By Mike Boisvert.
Yes, there are corners of the world that haven't been overtaken by the vacationing hordes. Here are four hidden parcels of paradise.
Dutch Antilles, Caribbean
To call Saba gay-friendly is probably to understate matters. With a population of 1,500, Saba sends athletes to the Gay Games. The Director of the Saba Tourist Bureau, the knowledgeable and charming Glenn Holm, is himself gay.
Without beaches and resorts, Saba is an unusual island. Saba draws active, energetic tourists. Most tourists traveling to Saba go for the diving. The waters off Saba are generally regarded as providing some of the best diving in the Caribbean. With the recent decision to promote rock-climbing, the tourist board is working toward securing an eco/adventure reputation for the island. Two eco-hotels on Saba are helping the island strengthen its appeal to the adventure set. Saba also provides a range of hiking trails, which provide another draw for active tourists.
Try tackling Mount Scenery -- at 2,854 feet it's the highest point in the region -- via 1,000 stone steps, flanked by wild orchids, that lead to the summit.
Hotels on Saba span the gamut from reasonable to extremely spendy. At the low end of the spectrum, there’s the charming eco-traveler haunt El Momo, with hillside cottages, stunning views, and a friendly atmosphere. The mood at El Momo is reminiscent of an organic grocery store cooperative, down to the tasty homemade banana rum available at the office desk. A double room with a shared bathroom at El Momo can be as inexpensive as $50 a night in high season. Queen’s Gardens and Willard’s crouch at the other end of the scale. The former, nestled on Troy Hill above the Bottom, offers spacious studios and hosts the Dutch royal family on their visits; the latter, off on its own on a steep cliff, provides stunning views. The least expensive double room in high season at Queen’s Gardens goes for $285 per night; the least expensive high season double at Willard’s is available for $400 per night. Toward the middle of the range there are a number of comfortable hotels, including the Gate House (from $130 for a double room), Scout’s Place (from $75 for a double room), the Cottage Club (from $118 for a double room), and the Eco-Lodge Rendez-Vous (from $85 per cottage per night).
It's best to keep a low profile at Ometepe Island. Nicaragua has a law by which anyone 'committing' anal intercourse can be sentenced to up to 3 years in prison. Homosexual activities are considered acts of sodomy.
From Lake Nicaragua, the same lake that the Spanish conquerors called the ‘fresh water sea’ because of its sheer size, rises the island Ometepe. The name Ometepe means ‘two hills’ in the native ‘náhuatl’ language. The island measures 276 square kilometers and it houses two majestic volcanoes connected through a small strip of land (5,282-foot Mount Concepcion is active). Ometepe is currently one of the destinations admired by both local and international tourists for its nature, hospitality, beautiful landscapes, the two volcanoes, a rich archeological background, relaxing beaches and its numerous natural reserves and forests that enjoy a high biodiversity. The hour ferry ride and protected-area status keep visitors at bay.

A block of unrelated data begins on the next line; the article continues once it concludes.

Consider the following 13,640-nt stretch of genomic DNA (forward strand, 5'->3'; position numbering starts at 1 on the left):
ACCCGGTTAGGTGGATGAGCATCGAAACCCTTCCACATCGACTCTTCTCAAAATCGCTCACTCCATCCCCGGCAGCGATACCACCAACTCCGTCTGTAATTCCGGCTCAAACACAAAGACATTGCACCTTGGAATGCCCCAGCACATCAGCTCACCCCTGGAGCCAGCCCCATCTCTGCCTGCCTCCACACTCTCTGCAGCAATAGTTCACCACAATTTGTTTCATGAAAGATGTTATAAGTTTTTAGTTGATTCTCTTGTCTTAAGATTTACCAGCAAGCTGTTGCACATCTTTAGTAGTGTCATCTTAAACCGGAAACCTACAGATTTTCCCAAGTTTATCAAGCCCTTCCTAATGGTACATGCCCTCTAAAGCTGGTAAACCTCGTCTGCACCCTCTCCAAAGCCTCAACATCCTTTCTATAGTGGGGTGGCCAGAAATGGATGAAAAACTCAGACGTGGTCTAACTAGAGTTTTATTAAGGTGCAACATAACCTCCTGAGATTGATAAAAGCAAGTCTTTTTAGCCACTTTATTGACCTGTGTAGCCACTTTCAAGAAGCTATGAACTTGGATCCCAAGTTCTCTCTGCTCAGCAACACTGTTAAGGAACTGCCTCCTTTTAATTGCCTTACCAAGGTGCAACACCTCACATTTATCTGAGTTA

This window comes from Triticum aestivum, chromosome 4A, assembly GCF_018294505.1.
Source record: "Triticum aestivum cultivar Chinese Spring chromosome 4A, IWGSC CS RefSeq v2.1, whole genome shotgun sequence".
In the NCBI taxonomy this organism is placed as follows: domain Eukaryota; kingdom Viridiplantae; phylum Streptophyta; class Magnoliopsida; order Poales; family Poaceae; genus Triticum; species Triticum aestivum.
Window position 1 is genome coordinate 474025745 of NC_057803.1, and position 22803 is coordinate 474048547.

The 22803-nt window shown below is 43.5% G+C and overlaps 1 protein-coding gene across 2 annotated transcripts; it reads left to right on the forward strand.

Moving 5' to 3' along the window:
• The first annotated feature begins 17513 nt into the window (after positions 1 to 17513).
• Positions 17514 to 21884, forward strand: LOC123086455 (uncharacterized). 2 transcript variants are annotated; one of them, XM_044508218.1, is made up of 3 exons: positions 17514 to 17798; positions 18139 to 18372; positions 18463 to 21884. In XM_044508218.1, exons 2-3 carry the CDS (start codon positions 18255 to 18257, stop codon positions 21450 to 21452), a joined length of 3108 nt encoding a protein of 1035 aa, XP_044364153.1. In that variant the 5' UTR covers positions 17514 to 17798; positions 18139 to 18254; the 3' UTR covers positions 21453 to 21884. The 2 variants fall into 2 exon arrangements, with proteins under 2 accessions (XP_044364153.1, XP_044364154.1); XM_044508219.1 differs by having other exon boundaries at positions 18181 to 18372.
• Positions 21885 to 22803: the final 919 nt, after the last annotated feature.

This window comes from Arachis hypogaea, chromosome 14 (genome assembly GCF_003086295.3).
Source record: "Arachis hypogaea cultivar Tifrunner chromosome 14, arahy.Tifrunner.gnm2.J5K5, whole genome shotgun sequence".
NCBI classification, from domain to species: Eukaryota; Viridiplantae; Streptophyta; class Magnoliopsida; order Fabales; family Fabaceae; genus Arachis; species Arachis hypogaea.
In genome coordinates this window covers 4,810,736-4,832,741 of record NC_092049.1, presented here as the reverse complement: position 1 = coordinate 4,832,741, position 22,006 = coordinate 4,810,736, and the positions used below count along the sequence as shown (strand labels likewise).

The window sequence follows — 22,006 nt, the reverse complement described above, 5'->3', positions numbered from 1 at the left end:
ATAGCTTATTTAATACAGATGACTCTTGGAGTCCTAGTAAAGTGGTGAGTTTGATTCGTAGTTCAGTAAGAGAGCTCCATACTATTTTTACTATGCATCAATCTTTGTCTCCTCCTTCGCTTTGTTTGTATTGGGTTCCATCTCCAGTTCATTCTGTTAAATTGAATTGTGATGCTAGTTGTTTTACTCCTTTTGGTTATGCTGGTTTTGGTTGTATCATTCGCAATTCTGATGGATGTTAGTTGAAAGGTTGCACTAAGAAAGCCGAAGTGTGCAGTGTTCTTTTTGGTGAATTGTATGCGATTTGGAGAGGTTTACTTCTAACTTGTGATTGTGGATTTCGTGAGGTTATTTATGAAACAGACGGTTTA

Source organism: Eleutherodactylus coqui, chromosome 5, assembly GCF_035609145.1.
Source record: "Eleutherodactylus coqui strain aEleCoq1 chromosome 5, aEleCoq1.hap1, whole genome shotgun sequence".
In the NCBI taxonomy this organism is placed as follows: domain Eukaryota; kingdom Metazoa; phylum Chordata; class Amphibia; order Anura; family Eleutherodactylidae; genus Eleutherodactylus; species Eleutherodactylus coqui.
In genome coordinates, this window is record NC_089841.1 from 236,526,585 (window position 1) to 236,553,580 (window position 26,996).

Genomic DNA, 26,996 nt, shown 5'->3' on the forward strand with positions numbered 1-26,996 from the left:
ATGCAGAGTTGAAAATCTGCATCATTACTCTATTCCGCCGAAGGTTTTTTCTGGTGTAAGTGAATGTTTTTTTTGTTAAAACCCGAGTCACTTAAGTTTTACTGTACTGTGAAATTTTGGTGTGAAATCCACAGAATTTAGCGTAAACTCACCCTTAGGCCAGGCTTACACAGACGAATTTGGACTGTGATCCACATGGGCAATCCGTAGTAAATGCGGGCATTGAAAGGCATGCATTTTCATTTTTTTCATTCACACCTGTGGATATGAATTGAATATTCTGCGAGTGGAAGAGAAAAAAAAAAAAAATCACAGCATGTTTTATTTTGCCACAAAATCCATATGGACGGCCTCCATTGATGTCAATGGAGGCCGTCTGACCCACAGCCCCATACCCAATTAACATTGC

At the Charco Verde Natural Reserve, you can rent a kayak and paddle to the pristine Green Lagoon (Laguna Verde). The lagoon is surrounded by mangrove forest and lush vegetation. It is separated from Lake Nicaragua by a small strip of land. You can spot many local as well as migratory birds including herons, cormorants, and kingfishers.
If you're looking for a place to stay, check out Hotel Villa Paraiso's cabanas which are made of stone and overlook the beach (from $21). http://www.vianica.com/hotels/28/hotel-villa-paraiso
It's best to keep a low profile at Yaukuve Island. Fiji has a law by which anyone 'committing' gay sex can be sentenced to up to 14 years in prison and 'attempting' up to 7 years.
Not just a resort, but a lifestyle, Yaukuve Island Resort embodies Seclusion, Style and Serenity. Born of lava and ringed by teeming reef, Yaukuve Island is the quintessential private island retreat for those seeking luxurious privacy. This previously uninhabited island is flanked by four pristine beaches and crowned by a pocket of tropical rainforest on the southern summit of its 152 acres.
Try sailing to one of the 700-plus islands in Fiji that are still unpopulated.
Only twenty-four exclusive residences are available to guests in this pristine paradise, to create one of the South Pacific's most private and exclusive tropical experiences. Yaukuve's Solevu Restaurant & Lounge Bar and Malua-wai Pool & Bar are all located along the central mountain ridge, offering stunning 360 degree views... ... ... ... ... ... .... as breathtaking at dawn and dusk as they are when bathed in the tropical sun (from $1,350).
Homosexuality has traditionally been an integral part of Indonesian culture, and many married men also maintain sexual relations with members of the same sex.
Moyo Island, at the mouth of Saleh Bay, has a nature reserve with wild oxen, deer, wild boars and a great variety bird species. Visits are best made during the dry season from June through August. A few kilometers of the north coast of Sumbawa, the national park island of Moyo Island is probably the most rewarding destination in Sumbawa, surrounded by beautiful coral reefs and home to wild pig, monitor lizards, 21 species of bat, huge herds of native deer and hordes of crab-eating macaques. The best time to visit is in June and July, though the seas are clear and quiet from April.
Take a day trip from Amanwana to the center of the island and visit a waterfall for a swim. The limestone pools offer indiscriminate swimming.
The luxury tents at the island's only resort, Amanwana, face the ocean or the jungle (from $650).
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